Frances’s husband is Julian de Bosdari, who, inspired by his late father-in-law, happens to be another tree lover, so much so he owns a tree and shrub business called Ashridge Trees in Somerset. He also developed the habit of collecting fallen acorns and storing them in his pocket, like a jay storing food for winter, which is how oaks are planted naturally. “Six years ago, I gathered five acorns from that same Laughton oak,” he recalls. He nurtured them into saplings to be planted to commemorate The Queen’s Jubilee. One will be planted in Laughton and will be photographed with the same children who were pictured under the Queen Victoria oak.

Similar initiatives are underway elsewhere. At Madresfield Court in Worcestershire, John Chenevix-Trench is “currently working on a plan to create an avenue either side of a public footpath on the estate and get the local primary school to help plant it – but they don’t know that yet. I think it will be very good if we can make it happen, and a fitting commemoration of this remarkable milestone for Her Majesty The Queen.” In Kent, author and journalist George Plumptre, who is also on the advisory board of QGC and chief executive of the National Garden Scheme, which raises some “£3 million per year for nurses and health beneficiary charities”, is rallying his “pretty unique audience of 3,500 garden owners” to take part. And in Sussex, James and Lady Emma Barnard, owners of Parham House, one of the most spectacular Elizabethan houses and gardens in the UK, have been on a tree-planting mission. As Lady Emma says, in the autumn of 2019, “during a walk with my family through the ancient deer park at Parham, we collected acorns from the veteran oaks, many of which have been standing since well before the reign of Queen Elizabeth I. Our head gardener sowed them and cared for them. We intend to plant them back in the parkland as part of Her Majesty’s Tree-bilee year.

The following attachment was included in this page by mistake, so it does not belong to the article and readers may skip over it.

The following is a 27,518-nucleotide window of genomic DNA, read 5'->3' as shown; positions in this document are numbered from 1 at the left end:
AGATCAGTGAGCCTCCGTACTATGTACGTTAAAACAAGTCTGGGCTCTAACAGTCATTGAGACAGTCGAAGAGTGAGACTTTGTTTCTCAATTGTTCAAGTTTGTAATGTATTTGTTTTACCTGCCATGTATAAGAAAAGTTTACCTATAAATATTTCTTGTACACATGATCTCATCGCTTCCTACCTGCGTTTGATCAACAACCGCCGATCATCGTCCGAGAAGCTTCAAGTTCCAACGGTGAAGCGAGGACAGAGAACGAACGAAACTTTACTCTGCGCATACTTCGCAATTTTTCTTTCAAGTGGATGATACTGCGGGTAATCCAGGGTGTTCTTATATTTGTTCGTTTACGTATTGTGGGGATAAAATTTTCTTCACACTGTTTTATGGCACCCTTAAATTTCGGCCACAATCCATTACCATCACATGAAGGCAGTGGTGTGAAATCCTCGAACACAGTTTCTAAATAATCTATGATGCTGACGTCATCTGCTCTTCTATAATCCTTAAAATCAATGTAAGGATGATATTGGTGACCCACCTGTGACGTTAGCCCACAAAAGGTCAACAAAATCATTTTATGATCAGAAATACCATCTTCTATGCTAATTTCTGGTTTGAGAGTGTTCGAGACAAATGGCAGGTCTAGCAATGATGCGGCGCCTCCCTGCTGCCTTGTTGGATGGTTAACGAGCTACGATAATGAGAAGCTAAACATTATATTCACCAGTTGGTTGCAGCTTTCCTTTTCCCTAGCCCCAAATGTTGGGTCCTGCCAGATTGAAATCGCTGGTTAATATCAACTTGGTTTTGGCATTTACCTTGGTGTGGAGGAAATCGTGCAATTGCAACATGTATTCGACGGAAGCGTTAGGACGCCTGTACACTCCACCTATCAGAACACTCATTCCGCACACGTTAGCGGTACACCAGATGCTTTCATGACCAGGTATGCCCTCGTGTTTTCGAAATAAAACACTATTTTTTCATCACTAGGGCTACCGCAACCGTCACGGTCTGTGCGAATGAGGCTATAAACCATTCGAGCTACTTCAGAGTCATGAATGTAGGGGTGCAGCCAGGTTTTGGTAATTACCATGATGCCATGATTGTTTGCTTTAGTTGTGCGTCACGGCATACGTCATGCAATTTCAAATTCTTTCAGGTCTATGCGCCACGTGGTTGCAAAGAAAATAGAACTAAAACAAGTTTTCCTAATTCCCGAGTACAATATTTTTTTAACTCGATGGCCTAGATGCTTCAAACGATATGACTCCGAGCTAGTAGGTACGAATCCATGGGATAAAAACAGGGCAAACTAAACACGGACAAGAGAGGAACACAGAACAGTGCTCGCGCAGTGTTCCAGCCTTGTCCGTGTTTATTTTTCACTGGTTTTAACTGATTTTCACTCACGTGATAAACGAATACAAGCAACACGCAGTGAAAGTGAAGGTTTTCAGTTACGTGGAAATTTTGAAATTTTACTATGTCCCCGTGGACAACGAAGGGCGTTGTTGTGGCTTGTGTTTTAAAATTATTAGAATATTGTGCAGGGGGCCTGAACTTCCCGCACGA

“We are thrilled to be nurturing the next generation of these fine, venerable trees that have stood watch over Parham for centuries.” In a touching addition, Lady Emma adds: “If ever there is a Queen Elizabeth III, we hope that her subjects will be able to enjoy them.”